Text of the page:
Map_thumbnail_large_font

Acacia ausfeldii

Status_ne_offStatus_dd_offStatus_lc_offStatus_nt_onStatus_vu_offStatus_en_offStatus_cr_offStatus_ew_offStatus_ex_off

Taxonomy [top]

Kingdom Phylum Class Order Family
PLANTAE TRACHEOPHYTA MAGNOLIOPSIDA FABALES LEGUMINOSAE

Scientific Name: Acacia ausfeldii
Species Authority: Regel
Common Name(s):
English Ausfeld's Wattle, Whipstick Cinnamon Wattle
Synonym(s):
Racosperma ausfeldii (Regel) Pedley
Taxonomic Notes: The New South Wales plants differ from those in Victoria in having slightly broader phyllodes with a few, obscure, impressed lateral nerves (laterals normally absent in Victoria) (Orchard and Wilson 2001). In New South Wales it may be confused with Acacia verniciflua. In Victoria it may be confused with A. leprosa. Putative hybrids between A. ausfeldii and A. paradoxa have been reported.

Assessment Information [top]

Red List Category & Criteria: Near Threatened ver 3.1
Year Published: 2012
Date Assessed: 2011-04-26
Assessor(s): Malcolm, P.
Reviewer(s): Hilton-Taylor, C.
Justification:
Acacia ausfeldii is endemic to Australia with a disjunct distribution between New South Wales and Victoria. The overall extent of occurrence (EOO) exceeds the threshold for a threatened category but the species is listed as Vulnerable in both states separately since in either state its distribution is highly restricted (EOO in New South Wales is 2,300-2,600 km² whilst in Victoria it is ~5,200 km²). The habitat for this species has been significantly reduced since settlement and it is currently severely fragmented and in decline. The populations of this species are threatened by increased salinity, changes in fire regimes, weed invasion, grazing pressure and increase fragmentation and loss of habitat. It is therefore listed as Near Threatened as it almost qualifies for listing as threatened under criteria B1ab(iii).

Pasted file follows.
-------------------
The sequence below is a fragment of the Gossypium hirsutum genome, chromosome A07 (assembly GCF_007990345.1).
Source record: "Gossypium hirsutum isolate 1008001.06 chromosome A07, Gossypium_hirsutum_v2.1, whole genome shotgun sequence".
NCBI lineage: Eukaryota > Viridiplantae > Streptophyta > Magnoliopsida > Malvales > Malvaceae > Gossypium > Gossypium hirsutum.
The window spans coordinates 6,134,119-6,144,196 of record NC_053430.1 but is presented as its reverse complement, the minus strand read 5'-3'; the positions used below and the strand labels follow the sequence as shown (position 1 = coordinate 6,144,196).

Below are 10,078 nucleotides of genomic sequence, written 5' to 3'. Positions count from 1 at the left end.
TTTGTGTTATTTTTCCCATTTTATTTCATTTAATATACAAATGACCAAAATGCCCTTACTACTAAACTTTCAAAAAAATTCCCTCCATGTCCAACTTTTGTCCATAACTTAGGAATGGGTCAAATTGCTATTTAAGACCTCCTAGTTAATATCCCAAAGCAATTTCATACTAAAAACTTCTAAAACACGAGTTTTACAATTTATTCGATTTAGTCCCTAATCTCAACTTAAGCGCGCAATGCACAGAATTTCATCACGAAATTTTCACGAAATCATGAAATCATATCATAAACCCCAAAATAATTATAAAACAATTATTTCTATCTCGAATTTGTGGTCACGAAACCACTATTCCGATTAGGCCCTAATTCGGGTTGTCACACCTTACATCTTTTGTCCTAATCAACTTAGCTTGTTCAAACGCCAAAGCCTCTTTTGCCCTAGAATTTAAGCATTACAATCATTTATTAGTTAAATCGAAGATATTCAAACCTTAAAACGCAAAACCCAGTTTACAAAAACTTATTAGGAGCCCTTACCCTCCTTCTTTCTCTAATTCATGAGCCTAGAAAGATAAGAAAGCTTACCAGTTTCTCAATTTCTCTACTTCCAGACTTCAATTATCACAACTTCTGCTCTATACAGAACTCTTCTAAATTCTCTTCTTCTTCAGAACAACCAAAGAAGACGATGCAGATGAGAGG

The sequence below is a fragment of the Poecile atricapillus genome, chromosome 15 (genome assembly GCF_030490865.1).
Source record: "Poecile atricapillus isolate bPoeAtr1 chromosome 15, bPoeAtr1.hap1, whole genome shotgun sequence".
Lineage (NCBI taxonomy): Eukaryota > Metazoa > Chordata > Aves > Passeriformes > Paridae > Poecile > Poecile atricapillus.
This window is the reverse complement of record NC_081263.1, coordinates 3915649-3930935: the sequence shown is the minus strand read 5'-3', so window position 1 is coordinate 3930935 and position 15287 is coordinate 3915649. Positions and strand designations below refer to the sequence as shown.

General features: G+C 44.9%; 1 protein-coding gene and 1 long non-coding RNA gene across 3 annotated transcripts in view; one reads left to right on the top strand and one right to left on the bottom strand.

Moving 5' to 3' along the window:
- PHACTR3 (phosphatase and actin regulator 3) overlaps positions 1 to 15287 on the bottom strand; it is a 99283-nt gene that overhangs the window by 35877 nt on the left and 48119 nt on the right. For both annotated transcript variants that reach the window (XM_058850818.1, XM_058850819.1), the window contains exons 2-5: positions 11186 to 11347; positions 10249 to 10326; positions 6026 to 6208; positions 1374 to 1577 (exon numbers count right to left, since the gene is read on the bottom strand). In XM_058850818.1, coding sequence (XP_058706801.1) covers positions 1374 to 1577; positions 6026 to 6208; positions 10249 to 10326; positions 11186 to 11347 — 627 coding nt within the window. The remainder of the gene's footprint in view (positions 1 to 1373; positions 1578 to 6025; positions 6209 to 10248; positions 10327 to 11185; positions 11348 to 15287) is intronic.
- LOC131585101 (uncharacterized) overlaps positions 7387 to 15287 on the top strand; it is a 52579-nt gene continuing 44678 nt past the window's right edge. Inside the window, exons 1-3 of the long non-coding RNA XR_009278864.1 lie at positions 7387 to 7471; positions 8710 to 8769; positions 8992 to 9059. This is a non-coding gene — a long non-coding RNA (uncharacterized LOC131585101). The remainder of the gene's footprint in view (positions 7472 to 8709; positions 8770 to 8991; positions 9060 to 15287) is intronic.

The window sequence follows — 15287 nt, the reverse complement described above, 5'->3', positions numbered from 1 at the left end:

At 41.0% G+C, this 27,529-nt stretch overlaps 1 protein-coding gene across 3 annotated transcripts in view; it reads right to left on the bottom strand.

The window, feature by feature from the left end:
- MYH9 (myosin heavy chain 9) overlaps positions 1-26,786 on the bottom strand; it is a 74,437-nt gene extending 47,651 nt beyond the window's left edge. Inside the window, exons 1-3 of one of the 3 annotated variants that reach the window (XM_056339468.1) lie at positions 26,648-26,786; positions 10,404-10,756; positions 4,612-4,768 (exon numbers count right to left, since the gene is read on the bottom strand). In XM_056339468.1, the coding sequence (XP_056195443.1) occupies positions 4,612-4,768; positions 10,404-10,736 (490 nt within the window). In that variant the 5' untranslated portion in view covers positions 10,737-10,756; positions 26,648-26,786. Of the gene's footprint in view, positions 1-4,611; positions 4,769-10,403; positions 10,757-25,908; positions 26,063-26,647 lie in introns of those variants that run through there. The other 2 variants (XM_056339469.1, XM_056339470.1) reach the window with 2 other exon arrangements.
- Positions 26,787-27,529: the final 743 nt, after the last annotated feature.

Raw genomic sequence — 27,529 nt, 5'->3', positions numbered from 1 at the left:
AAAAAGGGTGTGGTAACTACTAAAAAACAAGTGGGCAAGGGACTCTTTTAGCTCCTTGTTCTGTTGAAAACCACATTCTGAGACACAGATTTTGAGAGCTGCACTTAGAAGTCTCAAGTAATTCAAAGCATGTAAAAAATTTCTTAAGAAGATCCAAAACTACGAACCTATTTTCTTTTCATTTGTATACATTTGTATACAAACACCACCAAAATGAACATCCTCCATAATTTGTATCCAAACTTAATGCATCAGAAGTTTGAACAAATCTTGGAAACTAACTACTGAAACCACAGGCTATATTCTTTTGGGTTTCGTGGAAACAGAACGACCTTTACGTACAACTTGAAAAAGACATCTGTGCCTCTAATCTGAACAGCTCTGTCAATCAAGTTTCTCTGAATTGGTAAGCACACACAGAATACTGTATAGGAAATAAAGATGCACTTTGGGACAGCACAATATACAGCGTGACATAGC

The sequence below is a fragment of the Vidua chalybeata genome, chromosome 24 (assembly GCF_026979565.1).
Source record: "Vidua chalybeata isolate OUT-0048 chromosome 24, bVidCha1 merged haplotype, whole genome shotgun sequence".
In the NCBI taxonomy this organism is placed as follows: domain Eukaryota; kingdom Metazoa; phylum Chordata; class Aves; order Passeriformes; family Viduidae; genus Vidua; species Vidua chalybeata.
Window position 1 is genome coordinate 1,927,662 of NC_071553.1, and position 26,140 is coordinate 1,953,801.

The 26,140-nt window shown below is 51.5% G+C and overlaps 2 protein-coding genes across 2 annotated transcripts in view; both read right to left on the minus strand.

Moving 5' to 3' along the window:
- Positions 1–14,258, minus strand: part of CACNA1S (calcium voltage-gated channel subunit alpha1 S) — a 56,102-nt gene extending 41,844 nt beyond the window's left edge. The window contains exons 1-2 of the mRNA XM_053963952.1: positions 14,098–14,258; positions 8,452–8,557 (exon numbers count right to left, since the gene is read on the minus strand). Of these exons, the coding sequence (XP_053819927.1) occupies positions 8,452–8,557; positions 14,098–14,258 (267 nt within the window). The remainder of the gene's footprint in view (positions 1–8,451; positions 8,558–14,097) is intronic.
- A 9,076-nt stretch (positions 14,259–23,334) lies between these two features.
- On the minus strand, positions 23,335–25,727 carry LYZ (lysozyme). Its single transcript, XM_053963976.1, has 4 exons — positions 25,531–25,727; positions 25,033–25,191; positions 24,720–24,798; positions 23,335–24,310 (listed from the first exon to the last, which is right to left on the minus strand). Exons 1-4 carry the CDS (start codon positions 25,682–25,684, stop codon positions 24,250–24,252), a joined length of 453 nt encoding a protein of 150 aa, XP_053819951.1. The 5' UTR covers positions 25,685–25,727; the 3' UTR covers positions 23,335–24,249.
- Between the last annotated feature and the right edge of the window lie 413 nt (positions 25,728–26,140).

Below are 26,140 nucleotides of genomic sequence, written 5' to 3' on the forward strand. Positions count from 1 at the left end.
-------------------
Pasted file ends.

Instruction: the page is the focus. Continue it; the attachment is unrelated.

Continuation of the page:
Geographic Range [top]

Range Description: Acacia ausfeldii is endemic to Australia with a disjunct distribution occurring in the Dubbo-Cassilis-Mudgee area in New South Wales and the Inglewood-Nagambie area north to Torrumbarry in Victoria (Orchard and Wilson 2001). The population in Inglewood found in 1975 has not been since relocated (Orscheg 2006). The reported extent of occurrence (EOO) within New South Wales it is approximately 2,300 to 2,600 km2 (NSW Scientific Committee 2005) whilst in Victoria the EOO of the available collections is ~5,200 km2, excluding the collection in the Inglewood area.
Countries:
Native:
Australia (New South Wales, Victoria)
Range Map: Click here to open the map viewer and explore range.

Population [top]

Population: In New South Wales the total population size is thought to be 20,000 individuals, although it is not known how many of these are mature individuals; but of the total 11-14 locations a small number of locations (6-8) contain 90% of the total population (NSW Scientific Committee 2005). The number of known extant populations in Victoria was 39 in 2003, with only nine populations exceeding 1,000 individuals (Brown et al. 2003).
Population Trend: Decreasing

Habitat and Ecology [top]

Habitat and Ecology: A shrub or tree 2-4 m high that grows in eucalypt woodland in sandy soil often in remnant roadside patches of woodland in New South Wales, while in Victoria it grows in dry forest and mallee communities, generally restricted to box-ironbark (Eucalyptus microcarpa - E. tricarpa) open forest. A. ausfeldii is likely to have a dormant soil seedbank from which germination is stimulated by fire and established plants are likely to be killed by fire, as mature and juvenile plants have a single-stemmed growth form and there is no evidence of fire-resistant organs.
Systems: Terrestrial

Threats [top]